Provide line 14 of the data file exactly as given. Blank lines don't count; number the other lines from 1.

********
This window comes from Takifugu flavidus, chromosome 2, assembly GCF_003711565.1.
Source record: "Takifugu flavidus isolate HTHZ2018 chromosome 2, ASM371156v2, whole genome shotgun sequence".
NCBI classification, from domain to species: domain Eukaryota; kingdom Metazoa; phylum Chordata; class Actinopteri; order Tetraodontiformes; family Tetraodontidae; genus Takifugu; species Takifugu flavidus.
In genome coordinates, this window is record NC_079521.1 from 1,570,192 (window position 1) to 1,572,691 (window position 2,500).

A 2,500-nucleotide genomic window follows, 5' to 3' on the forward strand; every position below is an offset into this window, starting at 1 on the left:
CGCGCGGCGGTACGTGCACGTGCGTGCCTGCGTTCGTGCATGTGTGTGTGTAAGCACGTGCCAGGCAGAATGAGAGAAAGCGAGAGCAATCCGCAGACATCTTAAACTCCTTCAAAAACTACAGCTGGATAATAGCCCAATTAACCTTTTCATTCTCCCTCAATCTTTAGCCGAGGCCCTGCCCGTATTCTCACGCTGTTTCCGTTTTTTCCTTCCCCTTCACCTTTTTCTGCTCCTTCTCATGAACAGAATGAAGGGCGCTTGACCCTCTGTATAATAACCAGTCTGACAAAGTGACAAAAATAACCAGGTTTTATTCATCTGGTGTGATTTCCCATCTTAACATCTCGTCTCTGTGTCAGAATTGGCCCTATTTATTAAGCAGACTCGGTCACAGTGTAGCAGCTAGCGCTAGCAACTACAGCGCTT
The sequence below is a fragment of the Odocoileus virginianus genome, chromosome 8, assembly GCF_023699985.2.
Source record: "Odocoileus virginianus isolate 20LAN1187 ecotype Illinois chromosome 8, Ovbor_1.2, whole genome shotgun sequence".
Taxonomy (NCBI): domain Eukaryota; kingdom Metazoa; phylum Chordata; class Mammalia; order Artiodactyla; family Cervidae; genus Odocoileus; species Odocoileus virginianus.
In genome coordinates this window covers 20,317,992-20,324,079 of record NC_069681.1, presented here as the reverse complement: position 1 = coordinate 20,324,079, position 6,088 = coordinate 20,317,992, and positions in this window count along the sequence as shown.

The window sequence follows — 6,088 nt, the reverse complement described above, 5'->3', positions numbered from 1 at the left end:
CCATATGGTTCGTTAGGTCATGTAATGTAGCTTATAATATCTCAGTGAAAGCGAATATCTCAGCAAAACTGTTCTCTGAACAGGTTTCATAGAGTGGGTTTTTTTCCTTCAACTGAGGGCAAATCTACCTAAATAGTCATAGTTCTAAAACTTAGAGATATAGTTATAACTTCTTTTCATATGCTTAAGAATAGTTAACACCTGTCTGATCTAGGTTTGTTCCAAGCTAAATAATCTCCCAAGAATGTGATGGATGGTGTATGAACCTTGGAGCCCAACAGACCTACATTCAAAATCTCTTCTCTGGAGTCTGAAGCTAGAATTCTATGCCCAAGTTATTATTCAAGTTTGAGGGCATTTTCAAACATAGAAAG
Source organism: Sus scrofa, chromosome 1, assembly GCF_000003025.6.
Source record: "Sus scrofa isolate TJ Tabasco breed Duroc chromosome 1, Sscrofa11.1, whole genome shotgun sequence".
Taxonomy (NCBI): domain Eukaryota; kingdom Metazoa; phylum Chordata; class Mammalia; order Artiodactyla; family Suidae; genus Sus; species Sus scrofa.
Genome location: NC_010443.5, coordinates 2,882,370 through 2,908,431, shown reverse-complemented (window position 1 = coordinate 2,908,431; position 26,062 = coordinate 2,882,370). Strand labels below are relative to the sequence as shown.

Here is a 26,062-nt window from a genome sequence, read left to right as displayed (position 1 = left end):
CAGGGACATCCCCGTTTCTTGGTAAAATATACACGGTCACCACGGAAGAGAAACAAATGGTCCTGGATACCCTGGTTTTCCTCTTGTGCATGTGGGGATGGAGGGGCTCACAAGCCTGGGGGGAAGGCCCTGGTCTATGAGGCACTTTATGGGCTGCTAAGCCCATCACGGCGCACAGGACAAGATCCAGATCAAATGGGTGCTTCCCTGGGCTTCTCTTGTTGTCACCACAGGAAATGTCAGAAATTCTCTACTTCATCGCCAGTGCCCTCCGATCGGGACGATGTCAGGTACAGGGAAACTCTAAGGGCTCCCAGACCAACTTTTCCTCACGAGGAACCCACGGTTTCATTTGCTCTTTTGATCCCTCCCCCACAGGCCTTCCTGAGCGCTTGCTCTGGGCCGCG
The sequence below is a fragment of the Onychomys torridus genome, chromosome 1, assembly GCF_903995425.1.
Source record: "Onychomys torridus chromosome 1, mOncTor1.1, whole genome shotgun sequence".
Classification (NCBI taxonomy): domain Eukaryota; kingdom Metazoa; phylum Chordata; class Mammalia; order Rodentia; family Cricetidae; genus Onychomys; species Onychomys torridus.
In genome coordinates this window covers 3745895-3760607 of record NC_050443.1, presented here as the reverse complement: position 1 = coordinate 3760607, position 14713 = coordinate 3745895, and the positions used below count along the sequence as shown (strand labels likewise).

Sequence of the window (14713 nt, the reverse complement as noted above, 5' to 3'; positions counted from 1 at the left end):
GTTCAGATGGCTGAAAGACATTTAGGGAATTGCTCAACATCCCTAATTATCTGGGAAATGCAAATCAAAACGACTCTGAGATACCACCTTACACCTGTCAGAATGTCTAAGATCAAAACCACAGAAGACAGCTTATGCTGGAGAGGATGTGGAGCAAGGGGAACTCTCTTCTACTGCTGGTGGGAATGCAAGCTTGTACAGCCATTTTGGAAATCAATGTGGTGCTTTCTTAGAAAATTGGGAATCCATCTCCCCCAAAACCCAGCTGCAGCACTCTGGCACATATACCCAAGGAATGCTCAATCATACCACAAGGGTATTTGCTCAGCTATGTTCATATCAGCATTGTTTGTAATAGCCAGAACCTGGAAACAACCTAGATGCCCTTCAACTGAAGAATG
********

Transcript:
Source record: "Sus scrofa isolate TJ Tabasco breed Duroc chromosome 1, Sscrofa11.1, whole genome shotgun sequence".